Sunday, December 2, 2012

Advice for GMs : Rolling with Ones


Game masters, it will happen. Have no doubt. A player will come up with a brilliant, off-the-wall, and/or carefully-considered maneuver that gets them -and you- excited about the fight or obstacle at hand. They chuck the dice and BAM! it’s a... one.
Sometimes you can see the joy fall out of the player’s face and puddle into disappointment about his/her toes. That's when it’s time to remind 'em, the games not over yet.
For one thing, in my system at least, a one isn't an automatic failure. And even if a low roll and bonuses for aptitude/ingenuity/surprise/etc. can’t quite cut it, don’t let that failure be the end. With a well-chosen tactic even a miss should have some benefit. For instance, a player took advantage of your description of his character’s enemy. Riven, his PC, lunged with a dagger at an unguarded, lightly armored flank. The player rolls a 1 and misses. You could declare that “Riven missess his mark” and move on to the enemy’s attack, completely dismissing the tactics of your player. A better option is to acknowledge the miss, but reward the player and PCs quick thinking.
“Riven lunges inside, stepping right, the guard barely manages to roll her open left hip away from your blade. Riven’s made it inside the reach of the guard’s short sword; she’ll have to step back or try to grapple you. Either way the advantage is yours.”
For some players, who don’t see the immediate possibilities in these situations, you may have to guide them. Let’s say that a PC had just attempted leaping tackle at a slobbering orc and failed; she’s now on her hands and knees with the orc a couple feet behind her. Her player’s first instinct may be to declare that she scrambles to her feet.  You might mention that she could also try to roll forward to put more distance between her and the orc; She might try to mule-kick him (bonus for surprise, but a miss puts her in a worse situation); or she may want to hold for a moment and then roll sideways hoping to sweep his legs with her own. By helping to coax the players along into more exciting responses and actions, you help to mitigate the disappointment of a poor role and replace it with bracing suspense and a deeper engagement.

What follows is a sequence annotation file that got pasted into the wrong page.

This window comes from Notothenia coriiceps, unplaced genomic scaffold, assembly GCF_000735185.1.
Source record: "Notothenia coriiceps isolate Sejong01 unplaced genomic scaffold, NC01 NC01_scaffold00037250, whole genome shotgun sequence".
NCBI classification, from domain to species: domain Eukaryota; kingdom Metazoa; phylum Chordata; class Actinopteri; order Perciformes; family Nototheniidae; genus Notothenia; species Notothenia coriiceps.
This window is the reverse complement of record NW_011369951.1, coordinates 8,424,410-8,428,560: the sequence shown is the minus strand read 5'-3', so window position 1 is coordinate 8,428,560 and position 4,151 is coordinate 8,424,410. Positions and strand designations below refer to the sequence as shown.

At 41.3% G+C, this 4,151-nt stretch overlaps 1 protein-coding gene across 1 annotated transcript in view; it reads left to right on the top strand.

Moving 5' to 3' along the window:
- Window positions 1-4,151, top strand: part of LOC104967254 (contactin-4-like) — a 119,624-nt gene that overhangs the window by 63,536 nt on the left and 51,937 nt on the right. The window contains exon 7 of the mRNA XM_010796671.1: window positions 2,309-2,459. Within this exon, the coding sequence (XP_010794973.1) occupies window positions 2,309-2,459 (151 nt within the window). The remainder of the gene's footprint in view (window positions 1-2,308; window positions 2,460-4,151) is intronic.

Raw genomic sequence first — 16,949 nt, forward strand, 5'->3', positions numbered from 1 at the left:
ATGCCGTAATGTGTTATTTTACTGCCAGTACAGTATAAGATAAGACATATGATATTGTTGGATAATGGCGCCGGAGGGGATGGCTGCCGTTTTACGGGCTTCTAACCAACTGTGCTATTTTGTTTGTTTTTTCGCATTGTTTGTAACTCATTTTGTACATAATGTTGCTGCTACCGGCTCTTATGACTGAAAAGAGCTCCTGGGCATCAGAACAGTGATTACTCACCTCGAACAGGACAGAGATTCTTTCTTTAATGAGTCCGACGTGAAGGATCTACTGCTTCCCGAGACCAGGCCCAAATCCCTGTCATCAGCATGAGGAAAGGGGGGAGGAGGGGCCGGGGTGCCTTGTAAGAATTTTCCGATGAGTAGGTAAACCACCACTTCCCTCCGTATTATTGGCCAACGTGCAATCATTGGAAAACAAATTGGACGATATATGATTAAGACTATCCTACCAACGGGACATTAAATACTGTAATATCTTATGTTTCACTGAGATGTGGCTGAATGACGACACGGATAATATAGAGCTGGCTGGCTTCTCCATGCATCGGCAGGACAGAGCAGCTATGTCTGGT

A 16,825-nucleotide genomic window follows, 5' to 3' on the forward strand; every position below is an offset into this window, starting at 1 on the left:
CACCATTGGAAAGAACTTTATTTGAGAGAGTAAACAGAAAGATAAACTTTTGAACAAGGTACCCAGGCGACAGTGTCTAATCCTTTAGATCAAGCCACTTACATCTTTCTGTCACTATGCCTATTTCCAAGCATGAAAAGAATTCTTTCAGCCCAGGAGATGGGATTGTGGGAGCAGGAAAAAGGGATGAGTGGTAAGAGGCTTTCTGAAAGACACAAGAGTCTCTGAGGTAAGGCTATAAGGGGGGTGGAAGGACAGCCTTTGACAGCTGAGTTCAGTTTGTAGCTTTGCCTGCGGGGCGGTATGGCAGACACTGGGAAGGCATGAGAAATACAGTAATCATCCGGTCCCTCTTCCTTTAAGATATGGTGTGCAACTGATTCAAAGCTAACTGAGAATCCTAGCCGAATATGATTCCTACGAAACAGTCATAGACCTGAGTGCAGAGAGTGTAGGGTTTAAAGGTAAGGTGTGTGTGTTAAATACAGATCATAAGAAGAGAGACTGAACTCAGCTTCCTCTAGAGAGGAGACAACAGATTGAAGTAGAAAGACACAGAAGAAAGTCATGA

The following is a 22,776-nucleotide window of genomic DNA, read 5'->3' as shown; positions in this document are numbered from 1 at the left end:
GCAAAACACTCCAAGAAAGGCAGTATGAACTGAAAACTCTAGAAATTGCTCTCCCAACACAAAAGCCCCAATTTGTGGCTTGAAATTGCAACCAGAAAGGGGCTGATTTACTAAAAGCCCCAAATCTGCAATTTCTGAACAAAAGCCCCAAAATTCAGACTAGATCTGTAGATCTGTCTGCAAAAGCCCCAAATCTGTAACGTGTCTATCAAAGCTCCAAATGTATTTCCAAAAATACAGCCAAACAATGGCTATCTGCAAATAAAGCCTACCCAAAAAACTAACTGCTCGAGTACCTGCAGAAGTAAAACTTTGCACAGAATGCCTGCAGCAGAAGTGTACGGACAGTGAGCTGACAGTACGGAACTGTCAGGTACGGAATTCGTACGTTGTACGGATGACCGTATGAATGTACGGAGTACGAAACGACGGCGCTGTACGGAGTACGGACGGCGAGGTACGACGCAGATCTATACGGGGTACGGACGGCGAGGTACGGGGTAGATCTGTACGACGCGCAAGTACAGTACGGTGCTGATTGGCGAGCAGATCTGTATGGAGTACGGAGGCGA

I’m reminded of an actual fight I was in several years ago that involved the proverbial rolling of a few ones. First of all, I want everyone to learn from my mistake, don’t talk shit back to somebody until you’re done urinating. It was a busy Friday night at my favorite bar and a fellow I’d previously had an altercation with came into the bathroom whilst I was micturating. I’d had a couple pitchers of beer to myself already so this was set to be a good long pee. Anyway, he started talking mad shit to me and eventually called me a faggot. In response, I declared that he must’ve been looking for either a fistfight or a blowjob and I didn't think he was attractive. Well he picked fistfight right quick, and I ducked and covered ‘til I was done peeing. The fight ensued for a bit and I rolled a one on my coordination/dexterity/what-have-you check and slipped to my knees in a puddle of urine – not an enviable position. It did, however, present me with a unique opportunity. The redneck’s balls were now shoulder level so I drew back for a stronger, from-the-shoulder shot to his nads.  Mid-punch, he rolled a one and slipped so my strike took him in the inner thigh. Between the momentum of his fall and my fist, he got knocked out of the bathroom and the rest of the bar got to jump in on the brawl.
The overall, real lesson to consider is that you should never let the dice completely override well-chosen actions. There certainly should be consequences for failed actions (without risk there’s no verisimilitude and it’s not really a game), but poor rolls don’t have bring everyone down. There’s winning, even in failure. Just look at Charlie Sheen.